If true, Pueblo would be two deaths ahead of Colorado Springs, a city of nearly four times its size.
Meanwhile, Denver, with more than 600,000 people, has tallied about 10 homicides during the same period, a far lower homicide rate given the difference in population.
“I think it’s become a dangerous place to live,” said Dorothy Jacobs, a Pueblo native who echoed concerns of fellow shoppers along downtown’s Abriendo Drive.
Jacobs, a mother of two who works for a manufacturing plant, said the year’s killings have unfolded against an atmosphere of decline in Pueblo, with gangs seeming to take over some neighborhoods, and bored kids clashing, often with violent results, on weekend nights.
Police, however, say the recent killings are more difficult to characterize.
With a recent high of 12 slayings in 2008, the city had been enjoying a drop in homicides that culminated last year, with only one killing.
This year’s about-face came suddenly, but with an unpredictable mix of domestic violence, botched drug deals and drunken fights, police say.
Arrests have been made in all but one of the killings. Explanations are harder to come by.
“We can’t point to one thing or trend,” said Pueblo police detective Sgt. Eric Bravo, who supervises the department’s six detectives who investigate slayings, rapes and other violent crimes.
Among the recent homicides were the April 10 shooting of a woman by her boyfriend, who committed suicide by driving his 2011 Chevrolet Camaro into the Royal Gorge; and a Feb. 12 shooting in which a 45-year-old man was left face-down and riddled with bullets in a park that police called a gay cruising zone.
The suspect in the park shooting, 19-year-old Devin Downey, who is described in court documents as a gay prostitute, was present during another fatal shooting that same day, police said.
Downey and another witness said that 18-year-old William Baros Jr. suddenly shot himself while the three were smoking marijuana and playing video games, court records show. Bravo said detectives are skeptical and could end up reclassifying the death as a homicide, bringing the year’s total to eight.
The Pueblo County Sheriff’s Office has investigated one homicide this year — that of an 8-year-old girl allegedly shot to death by her suicidal father on April 10. John French Jr. is being held on suspicion of first-degree murder.
If Baros’ death is ruled a homicide, Pueblo County — with a combined population of just more than 150,000 — would be roughtly on pace with Denver County.
Only one of this year’s killings in Pueblo is believed to be gang-related, but police said street gangs are to blame for five slayings in the past three years.
Nonfatal drive-by shootings and other gang-related confrontations are reported nearly every weekend, Bravo said.
Police counted a dozen gangs with 450 active members in a recent informal tally, but those numbers are almost certainly low, said Sgt. Wayne Luizza of the Serious Active Felon Enforcement Unit.
Luizza’s four-person unit is devising an anti-gang strategy that calls for bolstering communication between detectives and the patrol officers who deal with known gang members most frequently.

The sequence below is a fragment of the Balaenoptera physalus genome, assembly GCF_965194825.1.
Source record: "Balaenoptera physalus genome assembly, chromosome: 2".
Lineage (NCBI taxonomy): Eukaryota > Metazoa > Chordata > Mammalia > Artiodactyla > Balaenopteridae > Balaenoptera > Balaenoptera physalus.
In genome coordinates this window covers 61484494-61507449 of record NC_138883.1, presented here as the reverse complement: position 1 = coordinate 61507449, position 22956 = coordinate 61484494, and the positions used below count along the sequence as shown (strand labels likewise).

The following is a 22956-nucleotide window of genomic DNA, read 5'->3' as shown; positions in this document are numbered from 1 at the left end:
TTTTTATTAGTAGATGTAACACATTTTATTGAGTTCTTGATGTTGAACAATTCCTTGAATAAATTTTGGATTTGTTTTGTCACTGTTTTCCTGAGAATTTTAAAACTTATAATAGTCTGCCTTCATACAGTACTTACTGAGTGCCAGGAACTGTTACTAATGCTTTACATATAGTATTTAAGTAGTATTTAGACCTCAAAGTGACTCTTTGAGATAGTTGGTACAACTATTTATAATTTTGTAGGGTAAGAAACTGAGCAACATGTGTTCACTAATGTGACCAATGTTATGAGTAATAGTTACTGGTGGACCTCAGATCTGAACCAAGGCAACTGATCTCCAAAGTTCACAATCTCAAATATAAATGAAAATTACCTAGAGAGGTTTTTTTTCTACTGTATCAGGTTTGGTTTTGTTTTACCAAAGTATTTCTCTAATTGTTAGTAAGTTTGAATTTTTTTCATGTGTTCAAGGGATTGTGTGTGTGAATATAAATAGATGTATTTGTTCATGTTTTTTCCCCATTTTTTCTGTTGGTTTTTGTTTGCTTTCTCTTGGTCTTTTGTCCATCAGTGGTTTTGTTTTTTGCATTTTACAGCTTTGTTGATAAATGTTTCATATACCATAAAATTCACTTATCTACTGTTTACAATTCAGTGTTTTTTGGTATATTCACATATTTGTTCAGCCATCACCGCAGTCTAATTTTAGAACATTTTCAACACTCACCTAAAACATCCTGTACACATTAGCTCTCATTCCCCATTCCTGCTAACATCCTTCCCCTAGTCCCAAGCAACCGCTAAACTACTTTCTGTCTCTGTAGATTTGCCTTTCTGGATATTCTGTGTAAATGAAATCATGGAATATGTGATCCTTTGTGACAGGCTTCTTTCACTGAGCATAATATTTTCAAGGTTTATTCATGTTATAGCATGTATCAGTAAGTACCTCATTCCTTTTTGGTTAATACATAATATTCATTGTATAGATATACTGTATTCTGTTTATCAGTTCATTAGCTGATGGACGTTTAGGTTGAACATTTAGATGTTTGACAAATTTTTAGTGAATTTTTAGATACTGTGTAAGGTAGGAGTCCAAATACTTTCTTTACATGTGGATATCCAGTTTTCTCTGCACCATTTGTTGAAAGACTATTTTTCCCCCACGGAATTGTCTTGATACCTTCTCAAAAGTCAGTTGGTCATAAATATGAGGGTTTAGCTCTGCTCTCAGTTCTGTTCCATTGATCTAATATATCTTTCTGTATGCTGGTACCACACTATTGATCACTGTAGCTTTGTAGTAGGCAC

Whether those efforts will stem homicides in Pueblo is uncertain, police say.
Meanwhile, Pueblo residents are floating their theories about the violence, from the lack of jobs seen countrywide, to the lack of recreation for young people.
Torrence Neal, a retired steel worker, said the year’s homicides feel like a “fluke” but still leave him with an uneasy feeling about his home of more than 40 years.
“It seems like a different place,” he said. “What did an 8-year-old little girl ever do?”
John Perri, 82, blamed the same poor economy that’s leading him to close the doors of the shop he’s run for 26 years, Quilt Shop Antiques at 111 E. Abriendo Ave.
“There are more people who are nervous and agitated, and doing crazy things,” he said.
In a poor economy, only the gangs seem to win, with guns, graffiti and violence to mark their celebration, said Keith Williams, who works in Perri’s store as a clerk and jack-of-all trades.
“It’s kids with nothing to do, and come summer it’s about to get worse,” he said. “They’re going to be fighting and killing each other.
“The cops here, they try, but they’re fighting a losing battle.”
Call the writer at 636-0366.
Homicides in Pueblo County
Jan. 6 — A 16-year-old boy was arrested on suspicion of a shooting that killed 18-year-old Marco Morales and wounded two teenage boys. Police blamed a fight over a small amount of marijuana.
Jan. 30 — Police record their only unsolved killing of the year — the apparently gang-related shooting death of 22-year-old Carlos Lave outside a local tavern.
Feb. 12 — Pedro Solis-Astorga, 45, is found shot to death in a park police say is popular with gays seeking furtive sex. The suspect, 19-year-old Devin Downey, was described by one friend as a gay prostitute.
Feb. 25 — Pueblo police Officer Phil Trujillo, a 10-year veteran, fatally shot Robert Elmore after the 27-year-old pointed a gun at him, police said.
Feb. 28 — A beating over a necklace led to the death of 60-year-old Theodore “Ted” Gomez more than a week after he was hospitalized. Joseph Anthony Espinoza, 41, was charged in the attack.
March 31 — David Carrillo, 57, allegedly stabbed Merris McDowell, 47, after an all-day drinking binge at a roadside motel.
April 10 — Desirea French, 8, was shot to death by her suicidal father in their trailer outside Pueblo, the Pueblo County Sheriff’s Office said. John French Jr. is being held in her death.
April 10 — Police say that Brian Wiersema, 37, fatally shot his 42-year-old girlfriend Roseanna A. Vigil before committing suicide by driving his 2011 Chevrolet Camaro off a cliff at the Royal Gorge.